New Study: Crypto Emerging as a Favored Form for Cross-Border Remittances

PYMNTS research finds that nearly 60% of consumers making cross-border remittances in the past year increased such payments under the pandemic, and, with U.S. consumers sending some $76 billion annually in remittances to people in other countries, the potential to reduce the cost of these payments while increasing their speed is too tempting to ignore.

With more people now looking to blockchain and cryptocurrencies to dramatically improve the cost and speed of cross-border payments, PYMNTS researchers surveyed nearly 2,100 consumers on the subject and found significant interest in adopting crypto remittances.

For example, The Digital Currency Shift: The Cross-Border Remittances Report, done in collaboration with Stellar Development Foundation and PYMNTS, found that 70% of consumers pay a fee to send money overseas, “with 41 percent paying a percentage fee averaging 6.2 percent, and 28 percent paying a fixed fee that averages $14.80. In aggregate, the cost to U.S. consumers is $3.5 billion. While 30 percent of respondents stated that they do not pay a fee, they may be paying exchange rate costs.”

Those embracing cryptocurrencies for remittances are reporting a different experience.

Per the study findings, “23 percent of respondents — representing 8 million adults — who made online payments to friends or family in other countries used at least one kind of cryptocurrency. In fact, 13 percent of consumers surveyed say cryptocurrencies were their most used payment method for online cross-border remittances.”

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Read: The Digital Currency Shift: The Cross-Border Remittances Report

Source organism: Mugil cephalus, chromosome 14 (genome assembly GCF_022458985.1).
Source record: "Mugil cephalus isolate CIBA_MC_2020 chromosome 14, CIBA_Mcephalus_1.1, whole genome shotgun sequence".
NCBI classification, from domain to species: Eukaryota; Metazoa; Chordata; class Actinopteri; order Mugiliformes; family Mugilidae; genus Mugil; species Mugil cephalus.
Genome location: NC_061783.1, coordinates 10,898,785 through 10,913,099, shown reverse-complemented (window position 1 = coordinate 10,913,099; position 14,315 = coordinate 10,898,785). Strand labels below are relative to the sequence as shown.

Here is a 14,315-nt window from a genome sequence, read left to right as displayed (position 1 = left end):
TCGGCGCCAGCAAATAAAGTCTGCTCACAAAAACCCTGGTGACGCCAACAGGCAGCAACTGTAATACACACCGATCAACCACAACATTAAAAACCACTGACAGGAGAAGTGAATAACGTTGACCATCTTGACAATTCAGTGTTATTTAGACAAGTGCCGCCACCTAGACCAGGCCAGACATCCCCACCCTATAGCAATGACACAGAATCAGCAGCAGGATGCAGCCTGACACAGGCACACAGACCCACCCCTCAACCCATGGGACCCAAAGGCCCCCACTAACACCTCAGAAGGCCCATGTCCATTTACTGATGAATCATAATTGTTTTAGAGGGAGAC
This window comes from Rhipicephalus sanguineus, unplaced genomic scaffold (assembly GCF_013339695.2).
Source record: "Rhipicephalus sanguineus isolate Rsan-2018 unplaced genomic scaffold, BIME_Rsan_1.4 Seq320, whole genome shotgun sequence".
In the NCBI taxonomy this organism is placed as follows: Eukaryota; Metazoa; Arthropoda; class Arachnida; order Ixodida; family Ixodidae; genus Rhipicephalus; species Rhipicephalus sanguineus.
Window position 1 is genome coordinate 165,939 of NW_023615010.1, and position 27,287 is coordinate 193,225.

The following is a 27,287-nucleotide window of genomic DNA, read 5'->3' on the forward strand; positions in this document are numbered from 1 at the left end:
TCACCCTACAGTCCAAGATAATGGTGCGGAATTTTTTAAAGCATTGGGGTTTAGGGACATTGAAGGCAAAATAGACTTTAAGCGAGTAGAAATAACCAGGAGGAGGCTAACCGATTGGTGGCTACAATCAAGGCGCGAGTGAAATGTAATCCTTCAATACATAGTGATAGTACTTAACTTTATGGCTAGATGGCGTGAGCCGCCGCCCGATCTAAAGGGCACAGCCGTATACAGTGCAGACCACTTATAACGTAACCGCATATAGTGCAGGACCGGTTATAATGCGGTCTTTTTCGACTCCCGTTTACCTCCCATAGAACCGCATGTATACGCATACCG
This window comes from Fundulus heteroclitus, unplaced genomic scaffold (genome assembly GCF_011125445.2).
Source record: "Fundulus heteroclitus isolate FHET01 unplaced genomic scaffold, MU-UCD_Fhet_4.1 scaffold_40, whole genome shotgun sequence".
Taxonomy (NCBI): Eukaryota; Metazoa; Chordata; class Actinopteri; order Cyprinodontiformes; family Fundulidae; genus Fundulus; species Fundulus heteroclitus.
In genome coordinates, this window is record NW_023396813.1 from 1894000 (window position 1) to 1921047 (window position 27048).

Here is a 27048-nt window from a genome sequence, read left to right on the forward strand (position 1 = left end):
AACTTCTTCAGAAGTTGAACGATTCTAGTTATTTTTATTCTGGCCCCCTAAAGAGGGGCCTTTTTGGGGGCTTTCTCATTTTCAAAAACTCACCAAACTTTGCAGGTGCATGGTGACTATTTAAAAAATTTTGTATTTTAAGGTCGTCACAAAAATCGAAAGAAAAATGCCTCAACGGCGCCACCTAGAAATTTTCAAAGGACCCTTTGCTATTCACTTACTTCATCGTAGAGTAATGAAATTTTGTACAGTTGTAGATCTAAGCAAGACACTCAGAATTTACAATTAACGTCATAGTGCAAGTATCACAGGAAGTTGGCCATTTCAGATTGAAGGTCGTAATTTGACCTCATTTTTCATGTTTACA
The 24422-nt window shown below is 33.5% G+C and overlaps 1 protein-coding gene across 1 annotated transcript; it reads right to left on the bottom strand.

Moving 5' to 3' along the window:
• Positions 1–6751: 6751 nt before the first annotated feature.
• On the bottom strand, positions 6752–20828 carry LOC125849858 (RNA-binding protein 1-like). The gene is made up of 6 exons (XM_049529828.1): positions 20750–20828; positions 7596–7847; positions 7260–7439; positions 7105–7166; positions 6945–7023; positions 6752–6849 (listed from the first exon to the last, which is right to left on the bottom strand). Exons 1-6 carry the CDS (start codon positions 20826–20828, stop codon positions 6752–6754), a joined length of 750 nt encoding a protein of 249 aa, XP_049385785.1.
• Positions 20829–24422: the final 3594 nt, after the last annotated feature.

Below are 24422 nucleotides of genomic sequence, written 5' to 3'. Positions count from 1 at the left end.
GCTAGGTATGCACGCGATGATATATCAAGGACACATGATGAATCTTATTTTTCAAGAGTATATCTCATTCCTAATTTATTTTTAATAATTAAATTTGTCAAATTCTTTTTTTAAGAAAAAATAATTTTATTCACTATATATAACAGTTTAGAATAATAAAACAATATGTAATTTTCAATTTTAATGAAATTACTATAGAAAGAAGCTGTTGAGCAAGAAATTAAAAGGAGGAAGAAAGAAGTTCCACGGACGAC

Crypto Holders Like It for Remittances

While PayPal, credit cards and bank transfers are used most often for sending remittances, cryptocurrency usage is increasing due to its unique attributes for cross-border uses.

Owning cryptocurrency increases the likelihood of using it for cross-border payments, as one would expect, and the growing population of crypto holders are driving the trend.

According to the study, “Fifty-one percent of consumers making cross-border P2P payments currently hold cryptocurrency, compared with approximately 12 percent of the general U.S. population. Nearly half of these consumers have purchased cryptocurrency for transactions of any kind. This is unsurprising, as consumers with a need to send funds quickly will likely favor options that allow them to transfer money instantly and fund their payments in a variety of ways convenient to them.”

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See more: The Digital Currency Shift: The Cross-Border Remittances Report 

Trust and Choice Influencing Cross-Border Crypto Use

Trust underpins the entire financial system, and cryptocurrency is no different. Trust is the deciding factor in how consumers send peer-to-peer (P2P) funds.

As the study states, “Among consumers who make remittance payments using cryptocurrency, trust in the brand name of their PSP matters. Nearly two-thirds of cryptocurrency holders see a significant increase in their level of trust in their cross-border payments because of the remittance service’s brand name, compared with 52 percent among non-users of cryptocurrency.”

However, up to 24% of consumers said they would be “choose a specific provider if receiving payments in cryptocurrency were available, and 22 percent would if making payments in cryptocurrency were available. These percentages go up to 45 percent (receiving payments in cryptocurrency) and 50 percent (making payments in cryptocurrency) among those who already make cryptocurrency cross-border P2P payments.”

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See: The Digital Currency Shift: The Cross-Border Remittances Report